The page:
Preventing the Obturator Nerve Reflex
The key objective of this study is to compare success rates of ultrasound guided obturator nerve block and anatomic landmark guided obturator nerve block as determined by neuromonitoring endpoints and surgeon observations.
|Study Design:||Allocation: Randomized
Endpoint Classification: Efficacy Study
Intervention Model: Parallel Assignment
Masking: Single Blind (Outcomes Assessor)
Primary Purpose: Treatment
|Official Title:||Preventing the Obturator Nerve Reflex: A Comparison of Ultrasound Guided Obturator Nerve Block and Classic Anatomic Block Technique.|
- Nerve conduction velocity [ Time Frame: 1 day ] [ Designated as safety issue: Yes ]Neuromonitoring technician will measure and record obturator nerve conduction velocity in pre-defined time intervals after performance of obturator nerve block.
|Study Start Date:||May 2012|
|Estimated Study Completion Date:||May 2012|
|Estimated Primary Completion Date:||May 2012 (Final data collection date for primary outcome measure)|
Experimental: Ultrasound Guided
Ultrasound guided obturator nerve block will be performed after induction of general anesthesia. The anterior and posterior divisions of the obturator nerve will be identified with ultrasound. A stimulating needle will be inserted under direct ultrasound visualization. The anterior division will be blocked first. When adductor twitches are present at less than or equal to 0.5 mA, 10 ml of 2% lidocaine will be injected. Next, the needle will be re-directed under direct ultrasound visualization towards the posterior branch of the obturator nerve. After twitches < 0.5 mA are achieved then 10 mL of 2% lidocaine will be injected when the needle tip is visualized in proximity of the posterior branch.
Procedure: Obturator nerve block
Ultrasound guided peripheral obturator nerve block
Other Name: ultrasound guided obturator nerve block
Experimental: Anatomic landmark
Obturator nerve block will be performed after induction of general anesthesia. The adductor magnus tendon approach will be used. A 4 cm insulated stimulating needle will be used to verify location of the obturator nerve by contraction of the thigh adductor group. The needle will be advanced until nerve stimulation is still present at less than or equal to 0.5 mA. When the appropriate nerve stimulation is achieved 10 ml of 2% lidocaine will be injected in divided doses with frequent aspiration. Nerve conduction studies will be repeated once a minute for the first 10 minutes after block completion.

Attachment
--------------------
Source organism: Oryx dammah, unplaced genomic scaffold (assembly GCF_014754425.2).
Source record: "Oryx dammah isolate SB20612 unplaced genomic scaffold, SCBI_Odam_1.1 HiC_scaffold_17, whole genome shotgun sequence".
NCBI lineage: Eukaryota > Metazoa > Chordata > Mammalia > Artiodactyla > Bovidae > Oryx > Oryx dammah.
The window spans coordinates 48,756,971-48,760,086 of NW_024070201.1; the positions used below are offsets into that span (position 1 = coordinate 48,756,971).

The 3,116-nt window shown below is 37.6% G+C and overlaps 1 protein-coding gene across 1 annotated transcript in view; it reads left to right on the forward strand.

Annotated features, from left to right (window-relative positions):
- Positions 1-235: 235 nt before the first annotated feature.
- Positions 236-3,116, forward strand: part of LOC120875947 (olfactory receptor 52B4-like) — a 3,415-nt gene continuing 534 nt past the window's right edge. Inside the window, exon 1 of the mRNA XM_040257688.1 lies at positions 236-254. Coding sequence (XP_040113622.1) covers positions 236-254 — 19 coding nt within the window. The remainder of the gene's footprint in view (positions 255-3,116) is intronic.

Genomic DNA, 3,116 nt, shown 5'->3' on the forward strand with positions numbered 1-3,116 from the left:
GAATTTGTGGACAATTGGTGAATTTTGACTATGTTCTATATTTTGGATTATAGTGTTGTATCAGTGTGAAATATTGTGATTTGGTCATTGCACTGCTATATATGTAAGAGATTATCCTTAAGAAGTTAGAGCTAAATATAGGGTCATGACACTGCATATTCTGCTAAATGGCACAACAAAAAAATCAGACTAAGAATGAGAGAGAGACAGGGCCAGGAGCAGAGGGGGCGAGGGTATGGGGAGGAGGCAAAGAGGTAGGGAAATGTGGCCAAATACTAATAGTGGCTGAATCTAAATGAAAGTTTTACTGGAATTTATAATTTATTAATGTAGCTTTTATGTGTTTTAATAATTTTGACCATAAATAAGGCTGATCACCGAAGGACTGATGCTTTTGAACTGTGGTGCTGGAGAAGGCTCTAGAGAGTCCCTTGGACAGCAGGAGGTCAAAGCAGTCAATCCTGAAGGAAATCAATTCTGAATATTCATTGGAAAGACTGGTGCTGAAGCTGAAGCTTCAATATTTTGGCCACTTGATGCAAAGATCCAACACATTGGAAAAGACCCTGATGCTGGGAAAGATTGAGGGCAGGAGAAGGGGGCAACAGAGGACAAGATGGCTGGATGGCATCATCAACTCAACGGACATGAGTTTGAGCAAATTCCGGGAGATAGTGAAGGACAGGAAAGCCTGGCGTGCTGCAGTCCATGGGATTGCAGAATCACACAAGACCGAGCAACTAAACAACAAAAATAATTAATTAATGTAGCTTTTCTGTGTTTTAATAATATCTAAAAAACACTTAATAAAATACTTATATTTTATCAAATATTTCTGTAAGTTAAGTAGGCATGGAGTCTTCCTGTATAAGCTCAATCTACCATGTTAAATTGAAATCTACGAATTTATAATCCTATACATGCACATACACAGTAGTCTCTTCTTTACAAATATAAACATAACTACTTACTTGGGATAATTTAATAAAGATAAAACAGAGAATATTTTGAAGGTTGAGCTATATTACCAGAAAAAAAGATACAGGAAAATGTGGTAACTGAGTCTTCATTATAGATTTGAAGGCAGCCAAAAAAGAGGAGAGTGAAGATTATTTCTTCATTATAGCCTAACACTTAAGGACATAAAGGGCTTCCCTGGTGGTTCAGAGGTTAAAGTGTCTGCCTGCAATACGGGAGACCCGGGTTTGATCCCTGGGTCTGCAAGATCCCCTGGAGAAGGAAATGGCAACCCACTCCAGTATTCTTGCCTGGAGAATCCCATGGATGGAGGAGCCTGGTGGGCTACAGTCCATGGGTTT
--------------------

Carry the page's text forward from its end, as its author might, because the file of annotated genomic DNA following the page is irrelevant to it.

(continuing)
Procedure: Obturator nerve block
Peripheral obturator nerve block using 10 ml of 2% lidocaine
Other Name: anatomic obturator block
Transurethral resection of bladder tumor (TURBT) is a urologic surgery used in the treatment of non-muscle invasive bladder cancer. A potential complication of this procedure is bladder rupture or injury secondary to adductor muscle contraction from obturator nerve stimulation. This risk is increased in resection of lateral wall tumors, as electrosurgical resection of these lesions is more likely to inadvertently stimulate the obturator nerve.
There are several mechanisms for preventing the obturator reflex. Pharmacologic paralysis can reliably inhibit thigh adduction. However, TURBT is often a short procedure that is not amendable to intermediate duration neuromuscular blocking medications. The use of succinylcholine is another option but is limited by its short duration of action which may not be adequate for the time needed to resect the tumor. Additionally, many patients have contraindications to the use of succinylcholine. Spinal anesthesia does not reliably prevent the obturator reflex.
Regional anesthesia is another potential treatment modality to prevent the obturator reflex during TURBT. Motor blockade of the obturator nerve will prevent this adduction in the event of inadvertent nerve stimulation. Peripheral blockade of the obturator nerve can be combined with either general or spinal anesthesia. Historically, obturator nerve block (ONB) has been considered a technically challenging procedure. Recently, however, successful ultrasound guided ONB techniques have been reported. To the best of our knowledge there has been no study to date comparing the effectiveness of ONB achieved by anatomic landmarks (with nerve stimulation) versus ultrasound guided ONB (with nerve stimulation) at preventing the obturator reflex during TURBT surgery.
The key objective of this study is to compare success rates of ultrasound guided obturator nerve block and anatomic guided obturator nerve block as determined by neuromonitoring endpoints and surgeon observations.
|United States, Pennsylvania|
|Penn State Milton S. Hershey Medical Center||Not yet recruiting|
|Hershey, Pennsylvania, United States, 17033|
|Contact: Jonathan A Anson, MD 717-531-6597 email@example.com|
|Principal Investigator: Jonathan A Anson, MD|
|Principal Investigator:||Jonathan A Anson, MD||Milton S. Hershey Medical Center|